Despite several missions, the origin of the two Martian moons, Phobos and Deimos, remains an open question. The goal of the next JAXA’s flagship mission Martian Moons eXploration will be to explore the two Martian moons. The satellite will be injected into a quasi-satellite orbit and it will require some station-keeping maneuvers to maintain the satellite on these orbits. Traditional methods for station-keeping around libration points are not applicable for these orbits due to their rapid evolution. In this paper we propose a new approach to perform station-keeping on periodic and quasi-periodic orbits based on convex optimization. Successive convex optimization is used to solve the time free fuel optimal problem to drive the satellite back to a reference trajectory. The latter is updated every GNC (Guidance Navigation and Control) loop by means of an innovative Discrete Fourier Transform approach that exploits the periodicity and quasi-periodicity of quasi-satellite orbits. To assess the robustness of the methodology the control and the references are computed in the autonomous dynamical model while the propagation is performed in the non-autonomous model while adding injection, orbit determination and executions errors. Monte Carlo analysis demonstrate that quasi-satellite orbits can be maintained using less than 6 m/s per month.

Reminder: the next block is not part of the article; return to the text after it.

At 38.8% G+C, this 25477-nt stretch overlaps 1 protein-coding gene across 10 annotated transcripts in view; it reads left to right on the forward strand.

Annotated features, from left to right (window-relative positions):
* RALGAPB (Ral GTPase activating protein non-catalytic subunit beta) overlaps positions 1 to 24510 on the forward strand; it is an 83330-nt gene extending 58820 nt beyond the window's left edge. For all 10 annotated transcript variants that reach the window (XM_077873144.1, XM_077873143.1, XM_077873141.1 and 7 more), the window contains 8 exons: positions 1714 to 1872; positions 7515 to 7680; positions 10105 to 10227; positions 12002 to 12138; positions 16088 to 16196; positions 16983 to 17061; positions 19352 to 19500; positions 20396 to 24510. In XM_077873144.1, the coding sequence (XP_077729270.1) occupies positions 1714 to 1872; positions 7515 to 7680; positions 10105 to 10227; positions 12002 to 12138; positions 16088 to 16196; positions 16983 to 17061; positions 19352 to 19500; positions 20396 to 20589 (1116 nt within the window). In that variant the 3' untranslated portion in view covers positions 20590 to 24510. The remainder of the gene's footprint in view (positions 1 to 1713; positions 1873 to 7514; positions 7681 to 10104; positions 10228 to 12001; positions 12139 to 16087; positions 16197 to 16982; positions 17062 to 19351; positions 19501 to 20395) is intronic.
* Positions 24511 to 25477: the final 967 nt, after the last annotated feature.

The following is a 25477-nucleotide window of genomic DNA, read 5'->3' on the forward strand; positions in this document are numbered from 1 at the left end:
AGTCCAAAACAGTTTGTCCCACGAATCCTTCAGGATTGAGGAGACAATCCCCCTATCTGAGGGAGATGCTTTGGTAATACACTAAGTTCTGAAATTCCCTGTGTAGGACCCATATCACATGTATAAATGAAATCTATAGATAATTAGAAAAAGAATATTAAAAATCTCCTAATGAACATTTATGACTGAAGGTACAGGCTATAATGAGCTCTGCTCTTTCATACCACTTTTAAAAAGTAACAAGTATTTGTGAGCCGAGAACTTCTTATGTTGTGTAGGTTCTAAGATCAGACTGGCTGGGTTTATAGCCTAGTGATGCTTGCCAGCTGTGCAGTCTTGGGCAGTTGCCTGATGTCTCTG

N. Bernardini, M. C. Wijayatunga, N. Baresi, R. Armellin (2023)State-dependent trust region for successive convex optimization of spacecraft trajectories

Successive convex programming is a promising technique for onboard applications thanks to its speed and guaranteed convergence. Hence it can be an enabler for future missions where spacecraft autonomy plays a key role. The definition of a good value of the trust region plays a vital role in the successful convergence of SCVX algorithms. This work presents an improved trust region algorithm based on a differential algebra technique that relies on the information given by the nonlinearities of the constraints and does not depend on the user for the initialization of the trust region.

NICOLÒ BERNARDINI, NICOLA BARESI, Roberto Armellin, Steve Eckersley, Sarah A Matthews (2022)Trajectory design of Earth-enabled Sun occultation missions, In: Acta Astronautica195pp. 251-264